by Crispin Anderlini
Groups of local men and women have taken to the streets of Port Vila, Vanuatu to help clean up the neighbourhoods hardest hit by Cyclone Pam as part of a joint Caritas/ Vanuatu Diocesan Disaster Committee (DDC)-Oxfam ‘Cash for Work’ programme.
With the aim of reinvesting in the local economy by providing paid work to residents in the capital, the 10-day programme also serves to clean up damaged areas and help move the emergency response forward from providing relief supplies to supporting a recovery phase where rebuilding can occur.
“Cleaning up streets is important to the recovery, as it helps restore the infrastructure to better prepare for future emergencies,” says Mark Mitchell, Humanitarian Programmes Coordinator for Caritas Aotearoa New Zealand.
“We are leveraging the strengths of both organisations. Oxfam has existing systems, equipment and expertise with this type of relief programme, while Caritas and Vanuatu’s DDC has the network of local people who want to volunteer.”
Utilising the existing Church network, Caritas has recruited 54 people – many from the same areas of Port Vila they are working to clear debris from – and provided the contracts for those employed. Oxfam are paying wages and providing the tools and protective gear for the work being done in three areas of the city.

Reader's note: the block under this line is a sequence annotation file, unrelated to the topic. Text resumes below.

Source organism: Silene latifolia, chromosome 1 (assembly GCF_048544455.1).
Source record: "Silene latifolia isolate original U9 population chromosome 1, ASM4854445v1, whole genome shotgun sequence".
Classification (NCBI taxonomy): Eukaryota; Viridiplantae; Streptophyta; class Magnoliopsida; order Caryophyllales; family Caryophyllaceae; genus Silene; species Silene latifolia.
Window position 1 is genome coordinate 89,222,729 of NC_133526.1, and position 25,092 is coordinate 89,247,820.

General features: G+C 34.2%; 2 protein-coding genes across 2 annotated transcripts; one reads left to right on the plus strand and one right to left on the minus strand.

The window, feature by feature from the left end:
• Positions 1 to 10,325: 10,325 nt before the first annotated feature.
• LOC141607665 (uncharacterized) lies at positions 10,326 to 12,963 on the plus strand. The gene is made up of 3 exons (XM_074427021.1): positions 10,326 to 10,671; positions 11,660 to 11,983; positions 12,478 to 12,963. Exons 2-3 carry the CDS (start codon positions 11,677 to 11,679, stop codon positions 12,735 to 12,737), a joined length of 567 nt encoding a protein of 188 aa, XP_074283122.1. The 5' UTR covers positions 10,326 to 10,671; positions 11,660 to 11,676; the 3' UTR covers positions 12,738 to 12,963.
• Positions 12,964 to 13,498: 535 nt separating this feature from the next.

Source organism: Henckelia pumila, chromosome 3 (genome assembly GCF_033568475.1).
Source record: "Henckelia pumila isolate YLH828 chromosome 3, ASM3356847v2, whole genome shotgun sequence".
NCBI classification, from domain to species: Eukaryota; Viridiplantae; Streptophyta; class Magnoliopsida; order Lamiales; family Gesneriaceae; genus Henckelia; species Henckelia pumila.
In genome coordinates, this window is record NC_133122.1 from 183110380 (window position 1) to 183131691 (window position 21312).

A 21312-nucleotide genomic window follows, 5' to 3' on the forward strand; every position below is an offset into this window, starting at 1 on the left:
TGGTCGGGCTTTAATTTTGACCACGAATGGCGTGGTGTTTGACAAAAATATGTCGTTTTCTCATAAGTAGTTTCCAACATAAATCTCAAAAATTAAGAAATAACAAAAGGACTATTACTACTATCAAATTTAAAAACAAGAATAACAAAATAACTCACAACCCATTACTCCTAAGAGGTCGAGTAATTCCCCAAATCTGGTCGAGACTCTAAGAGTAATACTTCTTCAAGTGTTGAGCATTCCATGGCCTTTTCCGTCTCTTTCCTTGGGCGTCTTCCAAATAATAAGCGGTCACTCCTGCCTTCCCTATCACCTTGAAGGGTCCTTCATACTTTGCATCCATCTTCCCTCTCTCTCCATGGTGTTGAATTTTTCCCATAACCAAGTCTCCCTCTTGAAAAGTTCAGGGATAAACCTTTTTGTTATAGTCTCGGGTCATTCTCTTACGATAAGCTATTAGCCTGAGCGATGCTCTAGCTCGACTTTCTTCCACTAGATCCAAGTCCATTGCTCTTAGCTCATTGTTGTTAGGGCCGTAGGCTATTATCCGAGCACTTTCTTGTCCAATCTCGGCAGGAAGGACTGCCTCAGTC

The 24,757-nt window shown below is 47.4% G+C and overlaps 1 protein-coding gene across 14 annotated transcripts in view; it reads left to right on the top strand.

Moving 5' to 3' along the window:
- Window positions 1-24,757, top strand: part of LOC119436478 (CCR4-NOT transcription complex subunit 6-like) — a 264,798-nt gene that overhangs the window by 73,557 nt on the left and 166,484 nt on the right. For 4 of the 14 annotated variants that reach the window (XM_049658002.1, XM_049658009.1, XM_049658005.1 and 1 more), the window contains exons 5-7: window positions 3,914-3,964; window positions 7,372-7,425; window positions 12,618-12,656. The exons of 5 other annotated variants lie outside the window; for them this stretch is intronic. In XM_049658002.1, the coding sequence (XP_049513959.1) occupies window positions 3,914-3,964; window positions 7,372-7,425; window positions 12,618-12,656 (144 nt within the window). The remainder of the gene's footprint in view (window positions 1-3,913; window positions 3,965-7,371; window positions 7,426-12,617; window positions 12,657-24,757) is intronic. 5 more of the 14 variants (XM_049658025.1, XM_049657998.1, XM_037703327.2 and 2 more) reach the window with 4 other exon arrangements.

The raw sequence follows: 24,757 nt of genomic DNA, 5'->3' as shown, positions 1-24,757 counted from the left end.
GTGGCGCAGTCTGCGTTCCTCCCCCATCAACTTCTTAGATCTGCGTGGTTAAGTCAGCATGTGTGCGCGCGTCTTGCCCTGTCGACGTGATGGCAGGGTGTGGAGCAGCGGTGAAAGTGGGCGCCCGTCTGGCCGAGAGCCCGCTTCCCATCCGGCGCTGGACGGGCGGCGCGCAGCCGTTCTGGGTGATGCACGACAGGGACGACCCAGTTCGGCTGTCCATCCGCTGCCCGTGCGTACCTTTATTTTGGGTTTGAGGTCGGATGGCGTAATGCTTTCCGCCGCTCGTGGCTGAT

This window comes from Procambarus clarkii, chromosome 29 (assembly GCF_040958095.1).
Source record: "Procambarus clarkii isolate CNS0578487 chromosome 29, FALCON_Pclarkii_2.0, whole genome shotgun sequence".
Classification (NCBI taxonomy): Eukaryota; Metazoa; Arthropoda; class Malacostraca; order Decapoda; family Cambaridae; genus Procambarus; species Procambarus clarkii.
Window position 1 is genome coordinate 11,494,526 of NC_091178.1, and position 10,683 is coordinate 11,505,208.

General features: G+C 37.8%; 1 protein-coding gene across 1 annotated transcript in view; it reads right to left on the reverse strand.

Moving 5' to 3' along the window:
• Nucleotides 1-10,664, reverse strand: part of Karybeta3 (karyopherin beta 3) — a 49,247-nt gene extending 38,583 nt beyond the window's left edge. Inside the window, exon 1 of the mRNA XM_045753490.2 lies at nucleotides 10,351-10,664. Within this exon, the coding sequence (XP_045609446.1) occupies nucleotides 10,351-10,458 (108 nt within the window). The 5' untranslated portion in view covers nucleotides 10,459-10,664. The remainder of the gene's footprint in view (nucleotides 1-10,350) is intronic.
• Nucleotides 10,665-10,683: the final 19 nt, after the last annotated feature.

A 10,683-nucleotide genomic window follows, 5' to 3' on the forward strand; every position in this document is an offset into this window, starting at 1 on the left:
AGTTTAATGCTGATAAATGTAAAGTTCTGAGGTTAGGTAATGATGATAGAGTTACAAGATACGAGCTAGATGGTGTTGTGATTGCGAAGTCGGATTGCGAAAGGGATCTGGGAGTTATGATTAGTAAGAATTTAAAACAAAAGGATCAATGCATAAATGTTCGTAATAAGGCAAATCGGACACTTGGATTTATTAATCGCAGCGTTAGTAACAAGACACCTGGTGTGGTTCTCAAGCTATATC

“This programme is very important because it’s providing work for our young people and helping our communities,” says Oxfam volunteer Cherol Alatoa, a coordinator for one of the work teams.
Caritas is now making plans to deliver a similar programme on Tanna Island in areas that were badly affected by the category 5 storm that hit the South Pacific nation on 13 March, 2015.
Crispin Anderlini is Caritas Communications, Marketing & Fundraising Advisor.